Mayor Richard M. Daley today called on the Cook County Assessor's Office to assure that the next re-assessment of the city captures the lower home values that many owners are experiencing because of the nation's recession. The City will be reassessed in 2009.
And the General Assembly should increase the homeowner exemption and make it permanent, Daley said.
"For years, during good economic times and bad, we've worked to protect our home and business owners by fighting to enact property tax relief in Springfield and create a system that is fair to them," Daley said in a news conference held at Ogden Park, 6500 S. Racine Ave.
"Now, property tax bills have gone out and for many neighborhoods in our city, especially those that are hardest hit economically because of the nation's recession, they will be higher, and the Assessor and the General Assembly must take action to provide relief to our taxpayers," he said.
The Mayor said the recently-received property tax bills are higher for two reasons.
First, they are based on the value of the property on January 1, 2006. That assessment was conducted by the Cook County Assessor when the nation's economy was growing and home values were much higher than they are now.
In the last two-and-a-half years, the nation's economy has slowed into a recession and home values have dropped, yet the city's property tax bills won't reflect that.
Second, the 7% cap lowers the maximum exemption level this year to $26,000 from $40,000 last year for those homeowners whose assessments went up more than 100%. This step, which the legislature mandated last year, will cost many homeowners as much as $700 in higher taxes.
"Earlier this year, I asked the General Assembly to increase the maximum exemption from $26,000, but it failed to do so," Daley said.
"As a result, this year our property taxpayers must again deal with an assessment system that is broken. The steps taken in Springfield ignored the growing economic hardship that many homeowners throughout our city are facing and that I have been warning about for years," he said.
The Mayor also pointed out that last February, he asked the Assessor's Office to begin an immediate correction of assessments, as he is permitted to do by law, of homes in the hardest hit neighborhoods of Chicago.
These are neighborhoods where home values increased the most as a result of the 2006 re-assessment but have now decreased in the current housing crisis and where people are having difficult paying higher bills.
The Mayor said that because of the city's ongoing efforts, and with the help of many other people, many exemptions have been increased in Springfield that protect taxpayers, especially those who are hardest hit in tough economic times.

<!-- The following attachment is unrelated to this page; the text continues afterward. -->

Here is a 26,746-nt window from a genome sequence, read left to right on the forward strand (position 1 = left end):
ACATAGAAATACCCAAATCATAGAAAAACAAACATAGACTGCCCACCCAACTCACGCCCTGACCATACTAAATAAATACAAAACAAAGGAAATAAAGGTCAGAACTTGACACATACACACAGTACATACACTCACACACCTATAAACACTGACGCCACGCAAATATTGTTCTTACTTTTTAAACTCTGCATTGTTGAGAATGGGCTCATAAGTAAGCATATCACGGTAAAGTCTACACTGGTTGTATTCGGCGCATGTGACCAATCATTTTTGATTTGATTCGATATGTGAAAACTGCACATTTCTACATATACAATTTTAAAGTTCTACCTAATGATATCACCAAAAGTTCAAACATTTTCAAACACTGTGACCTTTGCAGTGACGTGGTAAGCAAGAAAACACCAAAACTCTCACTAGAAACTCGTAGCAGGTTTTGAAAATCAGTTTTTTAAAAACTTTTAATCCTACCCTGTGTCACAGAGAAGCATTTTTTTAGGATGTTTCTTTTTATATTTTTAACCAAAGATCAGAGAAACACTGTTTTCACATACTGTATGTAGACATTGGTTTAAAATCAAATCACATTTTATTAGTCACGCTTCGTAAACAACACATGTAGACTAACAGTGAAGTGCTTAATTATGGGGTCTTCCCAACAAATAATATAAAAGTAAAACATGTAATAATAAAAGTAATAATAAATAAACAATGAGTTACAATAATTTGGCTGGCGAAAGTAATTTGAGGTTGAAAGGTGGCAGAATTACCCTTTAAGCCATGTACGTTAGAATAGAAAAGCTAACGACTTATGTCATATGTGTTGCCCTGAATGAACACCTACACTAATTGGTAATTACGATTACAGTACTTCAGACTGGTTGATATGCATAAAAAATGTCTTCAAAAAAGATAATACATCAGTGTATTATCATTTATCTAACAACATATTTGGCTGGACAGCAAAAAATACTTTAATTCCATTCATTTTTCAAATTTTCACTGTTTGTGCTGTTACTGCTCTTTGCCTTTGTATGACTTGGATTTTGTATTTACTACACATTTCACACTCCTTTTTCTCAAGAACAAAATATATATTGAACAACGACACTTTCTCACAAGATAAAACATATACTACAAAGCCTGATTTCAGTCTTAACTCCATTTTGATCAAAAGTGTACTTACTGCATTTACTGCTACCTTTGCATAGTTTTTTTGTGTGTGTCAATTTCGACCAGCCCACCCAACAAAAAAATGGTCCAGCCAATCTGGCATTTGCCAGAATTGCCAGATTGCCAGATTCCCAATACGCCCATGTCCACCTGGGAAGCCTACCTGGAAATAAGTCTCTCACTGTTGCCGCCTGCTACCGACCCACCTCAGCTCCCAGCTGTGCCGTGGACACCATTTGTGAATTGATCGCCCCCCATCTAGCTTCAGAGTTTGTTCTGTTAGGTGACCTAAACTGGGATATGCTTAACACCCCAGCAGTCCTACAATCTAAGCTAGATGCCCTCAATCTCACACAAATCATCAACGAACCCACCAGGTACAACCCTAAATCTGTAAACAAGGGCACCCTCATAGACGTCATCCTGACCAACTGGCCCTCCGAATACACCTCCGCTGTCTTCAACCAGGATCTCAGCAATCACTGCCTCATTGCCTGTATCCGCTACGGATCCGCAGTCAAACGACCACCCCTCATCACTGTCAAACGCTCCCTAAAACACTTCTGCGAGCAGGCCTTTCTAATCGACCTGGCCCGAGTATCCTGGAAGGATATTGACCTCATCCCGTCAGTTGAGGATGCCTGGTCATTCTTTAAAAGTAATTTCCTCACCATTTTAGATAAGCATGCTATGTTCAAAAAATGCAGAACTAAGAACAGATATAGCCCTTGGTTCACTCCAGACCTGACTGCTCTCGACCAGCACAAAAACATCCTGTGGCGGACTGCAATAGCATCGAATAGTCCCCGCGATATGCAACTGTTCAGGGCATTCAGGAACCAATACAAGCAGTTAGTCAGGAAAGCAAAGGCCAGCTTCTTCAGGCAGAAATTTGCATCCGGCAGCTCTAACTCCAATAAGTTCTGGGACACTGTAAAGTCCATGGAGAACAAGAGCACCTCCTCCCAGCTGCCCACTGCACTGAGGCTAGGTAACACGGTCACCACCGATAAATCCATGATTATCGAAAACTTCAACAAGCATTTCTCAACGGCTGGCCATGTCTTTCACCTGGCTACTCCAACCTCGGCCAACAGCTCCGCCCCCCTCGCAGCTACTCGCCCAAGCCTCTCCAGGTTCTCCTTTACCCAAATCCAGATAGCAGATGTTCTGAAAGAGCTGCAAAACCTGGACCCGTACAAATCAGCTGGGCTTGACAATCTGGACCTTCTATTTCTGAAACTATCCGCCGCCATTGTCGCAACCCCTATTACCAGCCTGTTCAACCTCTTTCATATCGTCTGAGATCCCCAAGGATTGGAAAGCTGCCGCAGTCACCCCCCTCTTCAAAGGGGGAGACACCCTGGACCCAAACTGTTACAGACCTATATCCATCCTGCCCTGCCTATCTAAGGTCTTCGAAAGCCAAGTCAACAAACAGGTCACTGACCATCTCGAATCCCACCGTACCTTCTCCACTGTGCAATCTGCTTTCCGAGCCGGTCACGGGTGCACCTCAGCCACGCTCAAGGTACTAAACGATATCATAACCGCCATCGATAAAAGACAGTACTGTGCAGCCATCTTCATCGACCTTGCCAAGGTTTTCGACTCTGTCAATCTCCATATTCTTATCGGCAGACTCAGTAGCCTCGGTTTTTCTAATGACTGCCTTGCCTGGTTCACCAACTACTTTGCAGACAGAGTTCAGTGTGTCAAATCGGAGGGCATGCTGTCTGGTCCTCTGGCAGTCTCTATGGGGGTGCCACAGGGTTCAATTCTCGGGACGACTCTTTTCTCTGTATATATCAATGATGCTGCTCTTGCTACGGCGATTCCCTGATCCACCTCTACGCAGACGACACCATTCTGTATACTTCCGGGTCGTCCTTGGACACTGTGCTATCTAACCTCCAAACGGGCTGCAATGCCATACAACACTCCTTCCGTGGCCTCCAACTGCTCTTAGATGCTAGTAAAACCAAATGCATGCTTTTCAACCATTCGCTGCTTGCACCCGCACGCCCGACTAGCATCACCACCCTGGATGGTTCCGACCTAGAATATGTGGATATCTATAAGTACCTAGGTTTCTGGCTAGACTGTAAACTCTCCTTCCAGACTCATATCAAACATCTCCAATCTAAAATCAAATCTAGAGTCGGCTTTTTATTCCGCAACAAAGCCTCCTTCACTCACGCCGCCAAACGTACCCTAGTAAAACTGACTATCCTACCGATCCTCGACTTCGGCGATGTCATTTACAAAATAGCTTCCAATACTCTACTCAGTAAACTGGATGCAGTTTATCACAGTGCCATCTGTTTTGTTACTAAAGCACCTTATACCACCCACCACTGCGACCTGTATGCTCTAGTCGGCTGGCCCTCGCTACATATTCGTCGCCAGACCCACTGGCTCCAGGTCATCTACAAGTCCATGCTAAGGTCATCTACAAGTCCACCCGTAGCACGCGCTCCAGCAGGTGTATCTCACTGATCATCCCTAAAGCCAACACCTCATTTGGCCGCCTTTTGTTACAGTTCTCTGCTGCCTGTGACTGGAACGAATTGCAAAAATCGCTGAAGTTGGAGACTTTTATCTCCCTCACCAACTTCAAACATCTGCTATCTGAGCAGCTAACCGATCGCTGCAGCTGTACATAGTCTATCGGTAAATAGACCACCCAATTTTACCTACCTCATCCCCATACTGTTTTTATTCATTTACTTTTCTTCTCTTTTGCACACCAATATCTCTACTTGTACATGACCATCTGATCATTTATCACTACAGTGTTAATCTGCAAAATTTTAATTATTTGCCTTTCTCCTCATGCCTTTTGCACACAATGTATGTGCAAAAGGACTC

These include the senior exemption, the long-term homeowner exemption, and the disabled persons, disabled veterans and veteran's exemptions.
"Among the most important of our accomplishments was the enactment of the 7% cap on property taxes in 2004. The cap alone has helped keep many local residents in their homes because it protected them from higher property tax bills that resulted from higher property assessments," Daley said.
In 2007, the General Assembly enacted a phase-out of the program which lowered homeowner exemptions until the legislation expires after next fall's tax bills. In addition, the legislation that passed that year required long-term homeowners to apply for their exemptions rather than receive them automatically.
Daley encouraged homeowners to take advantage of all the relief for which they're eligible.
"If you think your home is over-valued for assessment purposes and you have not appealed your assessment in the last two years, I want to encourage homeowners to appeal to the Board of Review when it opens this fall for the 2008 tax bills. You can't change the value on this tax bill, but it's possible you can change it on the next.
"In the special appeals period I asked for and received from the Board of Review last March, more than 30,000 taxpayers took advantage of the chance to appeal and many of them received substantial relief," he said.
The mayor said that in the next few weeks, he will announce additional property tax proposals for which he will seek approval for in Springfield during the 2009 session.
"These recommendations will be based on the work of the Property Tax Advisory Commission, which I created earlier this year to advise us on revising a broken property tax assessment system. Our homeowners need relief and it can be provided on a citywide scale only through legislation in Springfield," he said.
The mayor also reminded residents that neither the City nor the Board of Education will raise property taxes this year.
"Simply, our taxpayers need a break and we're providing it," he said.
(Residents with questions about their taxes should call 311 and ask for the Chicago Tax Assistance Center.)